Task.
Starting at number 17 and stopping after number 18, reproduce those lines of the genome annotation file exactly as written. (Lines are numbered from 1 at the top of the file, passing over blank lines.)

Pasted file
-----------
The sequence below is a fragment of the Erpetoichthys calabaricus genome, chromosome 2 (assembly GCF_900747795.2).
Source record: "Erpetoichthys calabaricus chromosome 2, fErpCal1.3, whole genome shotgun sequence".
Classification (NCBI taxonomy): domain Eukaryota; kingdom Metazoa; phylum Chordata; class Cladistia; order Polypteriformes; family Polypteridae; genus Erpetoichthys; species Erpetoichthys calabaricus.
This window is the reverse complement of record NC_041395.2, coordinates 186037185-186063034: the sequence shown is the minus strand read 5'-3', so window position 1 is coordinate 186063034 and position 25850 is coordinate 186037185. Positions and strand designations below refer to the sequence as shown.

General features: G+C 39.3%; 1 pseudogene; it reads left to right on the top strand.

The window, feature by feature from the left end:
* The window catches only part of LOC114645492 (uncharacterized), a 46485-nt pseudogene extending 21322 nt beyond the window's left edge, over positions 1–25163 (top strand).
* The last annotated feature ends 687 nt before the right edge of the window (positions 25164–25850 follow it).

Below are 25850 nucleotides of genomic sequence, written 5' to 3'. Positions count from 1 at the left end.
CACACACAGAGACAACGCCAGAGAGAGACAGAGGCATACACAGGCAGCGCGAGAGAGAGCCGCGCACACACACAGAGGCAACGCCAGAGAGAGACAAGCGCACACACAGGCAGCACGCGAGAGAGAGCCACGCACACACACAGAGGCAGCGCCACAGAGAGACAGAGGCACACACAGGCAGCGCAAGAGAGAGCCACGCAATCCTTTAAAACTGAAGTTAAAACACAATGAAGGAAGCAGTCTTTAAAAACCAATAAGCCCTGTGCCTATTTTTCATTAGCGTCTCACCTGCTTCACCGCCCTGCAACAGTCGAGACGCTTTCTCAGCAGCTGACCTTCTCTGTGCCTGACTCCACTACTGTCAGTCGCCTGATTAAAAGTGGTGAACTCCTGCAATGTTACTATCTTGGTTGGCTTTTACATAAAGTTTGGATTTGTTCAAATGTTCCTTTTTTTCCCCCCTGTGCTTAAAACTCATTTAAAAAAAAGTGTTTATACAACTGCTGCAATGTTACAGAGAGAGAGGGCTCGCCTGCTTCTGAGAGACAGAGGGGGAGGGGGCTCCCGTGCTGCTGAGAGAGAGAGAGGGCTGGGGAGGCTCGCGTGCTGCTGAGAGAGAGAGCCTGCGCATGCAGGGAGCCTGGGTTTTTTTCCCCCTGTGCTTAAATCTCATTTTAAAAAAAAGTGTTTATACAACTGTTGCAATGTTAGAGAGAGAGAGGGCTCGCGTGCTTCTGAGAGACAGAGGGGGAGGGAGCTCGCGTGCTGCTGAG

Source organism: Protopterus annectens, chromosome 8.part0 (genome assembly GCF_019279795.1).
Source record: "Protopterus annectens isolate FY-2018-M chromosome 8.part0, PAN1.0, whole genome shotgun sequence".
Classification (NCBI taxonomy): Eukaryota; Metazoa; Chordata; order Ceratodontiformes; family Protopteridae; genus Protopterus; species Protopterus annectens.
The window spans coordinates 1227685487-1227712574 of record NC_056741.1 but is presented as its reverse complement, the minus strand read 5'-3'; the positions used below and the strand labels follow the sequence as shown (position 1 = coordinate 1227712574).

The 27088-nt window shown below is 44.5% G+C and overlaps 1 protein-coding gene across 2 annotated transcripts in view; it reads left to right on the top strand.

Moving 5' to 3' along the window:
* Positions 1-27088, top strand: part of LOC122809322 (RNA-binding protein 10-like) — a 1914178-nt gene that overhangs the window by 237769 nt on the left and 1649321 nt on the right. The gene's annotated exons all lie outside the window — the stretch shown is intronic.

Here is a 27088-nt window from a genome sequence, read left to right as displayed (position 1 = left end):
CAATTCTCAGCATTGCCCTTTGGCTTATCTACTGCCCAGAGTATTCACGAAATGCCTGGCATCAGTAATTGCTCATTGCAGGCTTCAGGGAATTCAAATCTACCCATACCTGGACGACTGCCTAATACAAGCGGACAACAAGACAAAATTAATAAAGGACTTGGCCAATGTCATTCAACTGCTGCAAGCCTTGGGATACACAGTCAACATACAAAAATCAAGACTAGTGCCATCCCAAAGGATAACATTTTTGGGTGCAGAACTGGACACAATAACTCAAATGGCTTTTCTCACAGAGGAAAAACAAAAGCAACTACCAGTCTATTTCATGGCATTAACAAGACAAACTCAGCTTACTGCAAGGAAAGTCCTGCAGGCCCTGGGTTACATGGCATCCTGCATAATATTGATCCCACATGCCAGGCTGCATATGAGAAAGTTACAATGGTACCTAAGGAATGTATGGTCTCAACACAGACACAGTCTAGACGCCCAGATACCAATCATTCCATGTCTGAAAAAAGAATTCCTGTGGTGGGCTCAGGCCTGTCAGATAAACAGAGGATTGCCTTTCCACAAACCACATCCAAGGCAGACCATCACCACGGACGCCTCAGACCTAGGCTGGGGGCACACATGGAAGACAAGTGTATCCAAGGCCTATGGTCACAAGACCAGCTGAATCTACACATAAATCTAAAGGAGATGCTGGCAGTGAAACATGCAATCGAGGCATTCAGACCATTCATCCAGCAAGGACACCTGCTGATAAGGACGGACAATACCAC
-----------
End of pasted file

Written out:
* Positions 1-27088, top strand: part of LOC122809322 (RNA-binding protein 10-like) — a 1914178-nt gene that overhangs the window by 237769 nt on the left and 1649321 nt on the right. The gene's annotated exons all lie outside the window — the stretch shown is intronic.

Here is a 27088-nt window from a genome sequence, read left to right as displayed (position 1 = left end):